actressComing to VOD this coming Tuesday, March 3: ACTRESS

Robert Greene’s look at a woman uncomfortably performing a domestic role debuted at True/False last year. Other festival engagements included Hot Docs, Nantucket, AFI Docs, Art of the Real, Sarasota, DMZ Docs, Camden, CPH:DOX, RIDM, and IDFA, among others.

I previously wrote about the film here.

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Freeway-530x317Coming to Al Jazeera America in two parts on Sunday, March 1 and Sunday, March 8: FREEWAY: CRACK IN THE SYSTEM

Marc Levin’s look at the rise and fall of a crack kingpin debuted at Los Angeles’ Pan African Film Festival. It was also shown in a sneak preview earlier this month in NYC’s Stranger Than Fiction series.

I previously wrote about the program here.

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farewell to hollywoodComing to theatres today, Wednesday, February 25: FAREWELL TO HOLLYWOOD

Henry Corra and Regina Nicholson’s collaborative chronicle of death and the love of film debuted at IDFA in 2013. Screenings followed at Planete+ Doc, Thessaloniki Doc, Biografilm, Documentary Edge, and Dokufest Kosovo, among others.

After Corra, an established documentarian, meets Nicholson, an aspiring teenage filmmaker who has been diagnosed with bone cancer, the pair agree to work together to realize the latter’s dream of making a documentary feature about her life with cancer. While her parents are initially encouraging, they eventually grow uncomfortable with the rapport that develops between the cross-generational partners, even intimating that there’s an untoward sexual relationship between them. As Nicholson rebels, asserting her desire for independence and freedom as a young adult facing a ticking clock, Corra allows himself to be drawn into the family drama even as he continues to document his filmmaking partner as she grows sicker by the day. Never disguising the reality of Nicholson’s impending mortality, the film is a tough watch on an emotional level – as brash, and even bratty, as she can be, the viewer can’t help but form an attachment to the young protagonist, even if it’s not really evident that she has any particularly impressive filmmaking talent to justify Corra’s belief in her ability or his commitment to her aspirations. Corra himself is a much more difficult subject to reconcile. While he denies any improper relationship took place, their connection remains unsettling on multiple levels which have engendered controversy since the film’s debut – ethical concerns about the filmmaker/subject connection, about filming this very vulnerable young woman during an emotionally and physically fragile period, and placing himself in the middle of a nasty family argument that goes to very ugly places. Ultimately, the film can’t bear the weight of these unresolved and uncomfortable aspects, making it unsatisfying as a whole.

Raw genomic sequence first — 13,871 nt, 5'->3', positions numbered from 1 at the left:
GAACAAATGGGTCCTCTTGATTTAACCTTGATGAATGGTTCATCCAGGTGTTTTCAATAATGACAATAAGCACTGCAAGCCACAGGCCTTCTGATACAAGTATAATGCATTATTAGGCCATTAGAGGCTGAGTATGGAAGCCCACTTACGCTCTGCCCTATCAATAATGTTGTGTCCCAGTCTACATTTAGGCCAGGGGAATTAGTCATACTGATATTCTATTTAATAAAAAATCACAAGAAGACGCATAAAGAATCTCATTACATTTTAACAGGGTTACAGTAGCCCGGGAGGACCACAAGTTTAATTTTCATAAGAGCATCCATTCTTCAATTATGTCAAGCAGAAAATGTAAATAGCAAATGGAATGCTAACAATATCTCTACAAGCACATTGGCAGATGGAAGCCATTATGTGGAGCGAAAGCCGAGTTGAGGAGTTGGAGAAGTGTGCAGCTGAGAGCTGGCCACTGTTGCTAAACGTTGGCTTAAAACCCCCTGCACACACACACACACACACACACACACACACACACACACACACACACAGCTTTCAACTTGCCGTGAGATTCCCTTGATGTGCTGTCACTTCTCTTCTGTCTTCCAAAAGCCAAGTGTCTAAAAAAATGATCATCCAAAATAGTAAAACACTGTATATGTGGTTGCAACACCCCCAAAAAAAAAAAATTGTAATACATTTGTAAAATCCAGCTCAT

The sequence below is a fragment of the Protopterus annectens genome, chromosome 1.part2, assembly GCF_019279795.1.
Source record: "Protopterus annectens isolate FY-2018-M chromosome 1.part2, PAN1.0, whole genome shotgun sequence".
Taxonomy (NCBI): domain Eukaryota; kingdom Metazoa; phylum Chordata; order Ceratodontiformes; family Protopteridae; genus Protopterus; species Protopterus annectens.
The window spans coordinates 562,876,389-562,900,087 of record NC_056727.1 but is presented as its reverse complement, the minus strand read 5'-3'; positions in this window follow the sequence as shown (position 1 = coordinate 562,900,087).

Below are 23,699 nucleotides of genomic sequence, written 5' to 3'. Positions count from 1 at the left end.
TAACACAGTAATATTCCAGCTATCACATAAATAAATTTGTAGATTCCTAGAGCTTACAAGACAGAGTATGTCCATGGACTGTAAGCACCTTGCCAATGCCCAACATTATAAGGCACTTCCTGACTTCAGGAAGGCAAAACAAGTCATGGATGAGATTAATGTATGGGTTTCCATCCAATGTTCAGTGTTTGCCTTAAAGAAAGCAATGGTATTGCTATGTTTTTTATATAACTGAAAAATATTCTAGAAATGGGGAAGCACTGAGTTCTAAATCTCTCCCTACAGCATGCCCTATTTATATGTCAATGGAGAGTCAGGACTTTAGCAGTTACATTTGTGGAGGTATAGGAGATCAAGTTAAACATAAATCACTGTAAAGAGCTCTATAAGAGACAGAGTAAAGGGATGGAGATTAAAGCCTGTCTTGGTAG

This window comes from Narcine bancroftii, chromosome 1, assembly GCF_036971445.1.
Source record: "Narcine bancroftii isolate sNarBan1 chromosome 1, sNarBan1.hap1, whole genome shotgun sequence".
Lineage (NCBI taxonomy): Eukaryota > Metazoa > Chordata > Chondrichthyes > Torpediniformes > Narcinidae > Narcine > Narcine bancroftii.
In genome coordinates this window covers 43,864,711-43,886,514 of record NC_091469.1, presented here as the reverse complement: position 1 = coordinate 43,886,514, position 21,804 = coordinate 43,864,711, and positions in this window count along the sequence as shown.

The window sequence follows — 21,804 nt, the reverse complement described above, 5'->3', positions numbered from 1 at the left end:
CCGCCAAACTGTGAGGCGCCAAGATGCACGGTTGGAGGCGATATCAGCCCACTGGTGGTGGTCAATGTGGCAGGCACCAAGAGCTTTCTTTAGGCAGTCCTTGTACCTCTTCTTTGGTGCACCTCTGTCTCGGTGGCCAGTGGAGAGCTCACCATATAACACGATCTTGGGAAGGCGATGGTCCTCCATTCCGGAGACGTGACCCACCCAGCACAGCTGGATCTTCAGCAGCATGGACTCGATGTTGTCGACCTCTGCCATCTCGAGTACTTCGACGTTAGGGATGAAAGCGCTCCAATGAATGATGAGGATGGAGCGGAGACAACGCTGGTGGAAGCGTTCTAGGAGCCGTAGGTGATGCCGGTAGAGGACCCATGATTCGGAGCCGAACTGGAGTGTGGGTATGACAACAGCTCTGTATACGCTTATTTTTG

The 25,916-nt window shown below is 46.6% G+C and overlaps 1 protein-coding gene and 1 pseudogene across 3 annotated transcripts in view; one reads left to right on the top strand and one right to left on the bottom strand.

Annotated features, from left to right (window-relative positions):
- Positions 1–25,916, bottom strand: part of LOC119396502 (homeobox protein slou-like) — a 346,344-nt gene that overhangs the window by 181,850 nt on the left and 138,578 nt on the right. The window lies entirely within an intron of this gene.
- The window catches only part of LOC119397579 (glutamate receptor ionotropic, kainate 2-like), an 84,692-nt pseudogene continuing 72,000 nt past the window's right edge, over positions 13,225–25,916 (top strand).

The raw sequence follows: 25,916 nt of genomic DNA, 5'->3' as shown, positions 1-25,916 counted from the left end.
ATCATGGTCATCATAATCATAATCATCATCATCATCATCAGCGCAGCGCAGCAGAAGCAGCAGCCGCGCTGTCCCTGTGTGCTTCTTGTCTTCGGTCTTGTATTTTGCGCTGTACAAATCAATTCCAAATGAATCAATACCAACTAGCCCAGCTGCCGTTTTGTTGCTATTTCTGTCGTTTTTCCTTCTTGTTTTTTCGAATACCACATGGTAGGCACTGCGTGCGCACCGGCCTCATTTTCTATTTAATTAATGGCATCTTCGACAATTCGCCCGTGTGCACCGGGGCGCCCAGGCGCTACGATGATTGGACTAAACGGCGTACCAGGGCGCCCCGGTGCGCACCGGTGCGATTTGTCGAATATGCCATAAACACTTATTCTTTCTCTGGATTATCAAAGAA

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web junkieComing to DVD next Tuesday, March 3: WEB JUNKIE

Shosh Shlam and Hilla Medalia’s behind-the-scenes look at Internet addiction rehab debuted at Sundance last year. It went on to screen at Miami, Dallas, Melbourne, Traverse City, One World, Hong Kong, ZagrebDox, Göteborg, and DOXA.

My pre-Sundance profile of the doc may be found here.

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algorithmsComing to DVD and VOD next Tuesday, March 3: ALGORITHMS

Ian McDonald’s profile of visually impaired chess debuted at the International Film Festival of India in 2012. Its screening circuit included Moscow’s Sports Films festival, Mumbai’s Shorts and Docs fest, the World Chess Championship, Kathmandu’s Film South Asia, Durban, and Sydney, among others.